Microsoft Vows Tablet Comeback, But When?

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Microsoft is hard at work preparing a Windows-based alternative to Apple's already-popular iPad tablet, the company's CEO Steve Ballmer told analysts on Thursday. Hewlett-Packard, Dell, Asus, Lenovo, and Toshiba are cooperating with Microsoft on such a device, expected later this year, in a bid to catch up with Apple and Google Android.

"It is job-one urgency around here. Nobody's sleeping at this point," Ballmer told analysts. The Microsoft CEO was also surprised to hear Apple sold more than 3 million iPads, since launched in April: "They've sold more than I'd like them to sell. We think about that," he said.

Ballmer's idea of an iPad alternative will use Intel processors and Windows 7, instead of its mobile Windows Phone 7 platform. Besides that comment, he offered no details on the upcoming Windows-powered tablets.

Apple, Android Have Head Start

Microsoft underestimated Apple's flair for touch-based computers. Apple unveiled its iPad in January, and started selling it in April. Since then, the company sold over 3 million iPads, and expected to sell up to 10 million units this year.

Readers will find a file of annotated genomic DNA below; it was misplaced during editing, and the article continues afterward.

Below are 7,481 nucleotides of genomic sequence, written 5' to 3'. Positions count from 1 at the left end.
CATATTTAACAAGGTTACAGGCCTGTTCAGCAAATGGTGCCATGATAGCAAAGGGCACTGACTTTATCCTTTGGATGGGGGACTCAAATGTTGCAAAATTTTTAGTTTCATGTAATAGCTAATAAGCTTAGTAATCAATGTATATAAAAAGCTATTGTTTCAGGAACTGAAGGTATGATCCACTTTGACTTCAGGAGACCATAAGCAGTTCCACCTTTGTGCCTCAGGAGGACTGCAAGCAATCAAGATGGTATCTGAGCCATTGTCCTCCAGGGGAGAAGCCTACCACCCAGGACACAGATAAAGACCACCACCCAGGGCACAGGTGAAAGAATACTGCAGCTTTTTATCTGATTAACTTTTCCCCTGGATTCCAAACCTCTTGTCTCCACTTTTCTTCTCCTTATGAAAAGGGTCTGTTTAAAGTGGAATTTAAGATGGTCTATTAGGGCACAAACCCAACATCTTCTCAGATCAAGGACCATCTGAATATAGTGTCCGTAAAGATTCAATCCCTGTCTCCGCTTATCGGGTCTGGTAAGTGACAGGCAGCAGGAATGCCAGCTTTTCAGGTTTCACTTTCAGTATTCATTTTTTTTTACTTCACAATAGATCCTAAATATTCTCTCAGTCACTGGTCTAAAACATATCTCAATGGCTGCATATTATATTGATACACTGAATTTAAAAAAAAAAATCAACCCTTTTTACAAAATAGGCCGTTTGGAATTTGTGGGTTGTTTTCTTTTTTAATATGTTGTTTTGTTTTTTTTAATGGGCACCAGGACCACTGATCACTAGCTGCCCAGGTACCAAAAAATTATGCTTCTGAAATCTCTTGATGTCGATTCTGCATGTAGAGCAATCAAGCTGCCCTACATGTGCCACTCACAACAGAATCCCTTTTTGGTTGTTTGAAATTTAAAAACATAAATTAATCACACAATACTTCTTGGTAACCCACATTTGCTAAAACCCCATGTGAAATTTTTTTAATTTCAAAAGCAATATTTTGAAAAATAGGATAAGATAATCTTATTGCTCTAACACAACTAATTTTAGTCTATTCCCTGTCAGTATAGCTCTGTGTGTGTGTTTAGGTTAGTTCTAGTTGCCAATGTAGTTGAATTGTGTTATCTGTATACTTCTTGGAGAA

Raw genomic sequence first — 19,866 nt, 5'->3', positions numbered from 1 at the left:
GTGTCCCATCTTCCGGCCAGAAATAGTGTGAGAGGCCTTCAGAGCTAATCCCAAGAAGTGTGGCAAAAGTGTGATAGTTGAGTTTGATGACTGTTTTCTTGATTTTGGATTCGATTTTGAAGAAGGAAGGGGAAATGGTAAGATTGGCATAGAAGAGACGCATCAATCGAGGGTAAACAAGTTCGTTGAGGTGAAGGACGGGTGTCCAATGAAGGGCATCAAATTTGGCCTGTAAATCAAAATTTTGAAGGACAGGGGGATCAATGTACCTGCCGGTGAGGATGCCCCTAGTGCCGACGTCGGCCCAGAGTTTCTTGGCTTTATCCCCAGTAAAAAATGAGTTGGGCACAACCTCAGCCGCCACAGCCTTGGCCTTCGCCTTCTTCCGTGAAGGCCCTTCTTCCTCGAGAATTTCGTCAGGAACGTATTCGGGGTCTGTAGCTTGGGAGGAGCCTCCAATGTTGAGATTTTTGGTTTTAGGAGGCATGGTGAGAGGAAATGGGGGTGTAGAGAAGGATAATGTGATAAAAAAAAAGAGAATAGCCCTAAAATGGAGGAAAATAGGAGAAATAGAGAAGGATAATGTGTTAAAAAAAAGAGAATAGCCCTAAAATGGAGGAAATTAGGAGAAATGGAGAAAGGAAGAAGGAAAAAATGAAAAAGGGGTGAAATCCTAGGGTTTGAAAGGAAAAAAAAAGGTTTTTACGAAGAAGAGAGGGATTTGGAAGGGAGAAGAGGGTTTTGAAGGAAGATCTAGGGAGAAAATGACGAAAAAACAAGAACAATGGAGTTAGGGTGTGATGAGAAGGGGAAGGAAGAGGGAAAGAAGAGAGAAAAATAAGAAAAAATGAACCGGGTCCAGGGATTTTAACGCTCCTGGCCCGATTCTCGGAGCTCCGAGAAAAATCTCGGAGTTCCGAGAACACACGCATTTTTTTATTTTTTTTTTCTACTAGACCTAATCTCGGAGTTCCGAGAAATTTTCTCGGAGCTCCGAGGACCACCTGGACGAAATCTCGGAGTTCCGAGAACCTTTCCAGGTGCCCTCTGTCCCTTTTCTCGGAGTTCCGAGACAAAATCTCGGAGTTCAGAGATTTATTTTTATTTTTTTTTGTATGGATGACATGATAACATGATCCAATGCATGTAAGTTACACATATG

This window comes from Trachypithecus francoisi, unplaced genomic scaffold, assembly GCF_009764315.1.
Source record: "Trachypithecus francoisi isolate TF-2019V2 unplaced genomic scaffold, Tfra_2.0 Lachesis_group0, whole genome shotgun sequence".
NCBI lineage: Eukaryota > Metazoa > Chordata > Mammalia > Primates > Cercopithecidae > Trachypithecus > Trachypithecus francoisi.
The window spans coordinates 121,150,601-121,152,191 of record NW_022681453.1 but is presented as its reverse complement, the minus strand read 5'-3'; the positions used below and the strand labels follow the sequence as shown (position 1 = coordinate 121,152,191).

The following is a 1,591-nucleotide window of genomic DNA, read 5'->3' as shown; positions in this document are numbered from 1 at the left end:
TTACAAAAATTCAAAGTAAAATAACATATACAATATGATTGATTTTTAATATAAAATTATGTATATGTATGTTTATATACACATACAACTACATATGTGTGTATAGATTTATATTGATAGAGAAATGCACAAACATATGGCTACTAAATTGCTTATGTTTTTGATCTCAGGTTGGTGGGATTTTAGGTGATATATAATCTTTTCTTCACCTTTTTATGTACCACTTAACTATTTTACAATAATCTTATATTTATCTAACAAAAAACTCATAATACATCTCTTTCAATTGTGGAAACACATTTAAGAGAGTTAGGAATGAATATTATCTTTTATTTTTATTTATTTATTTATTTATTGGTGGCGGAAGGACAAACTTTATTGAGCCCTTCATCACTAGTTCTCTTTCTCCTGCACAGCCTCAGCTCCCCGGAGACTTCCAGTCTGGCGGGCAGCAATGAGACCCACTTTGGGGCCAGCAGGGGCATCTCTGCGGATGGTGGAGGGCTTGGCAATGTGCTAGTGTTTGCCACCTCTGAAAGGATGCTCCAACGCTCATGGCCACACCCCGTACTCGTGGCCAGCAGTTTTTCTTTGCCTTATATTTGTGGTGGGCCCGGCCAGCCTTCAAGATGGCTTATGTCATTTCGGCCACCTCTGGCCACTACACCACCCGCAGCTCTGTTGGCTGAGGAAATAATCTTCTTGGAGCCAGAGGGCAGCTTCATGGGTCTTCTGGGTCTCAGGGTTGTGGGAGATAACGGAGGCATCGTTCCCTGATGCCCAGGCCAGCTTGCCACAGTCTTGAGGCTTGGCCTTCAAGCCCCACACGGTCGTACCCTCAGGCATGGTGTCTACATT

Google Android, Apple's biggest rival in the mobile computing arena, also secured its spot on several upcoming tablets. Cisco, Dell, Asus, LG, and Samsung, to name a few, have announced Android-based tablets, slated to arrive this autumn.

Former Pioneer, Now Latecomer

Microsoft was the first to anticipate the future of mobile computing, when it launched in 2003 the Windows XP Tablet edition, yet the clunky first devices based on it were up to a very slow start.

After killing the Courier dual-screen tablet project just a few weeks ago, Microsoft was left without any tablet plans in the pipeline, as HP also reportedly ditched Windows 7 on its Slate tablet in favor of Palm's WebOS, which it acquired in June.

As it stands now, Microsoft's lack of details on the upcoming Windows tablets is not encouraging, despite Ballmer's promises:

"We've got to push right now with our hardware partners. People will say, 'When?' I'll say, 'As soon as they are ready,' and it is job-one urgency," he said.

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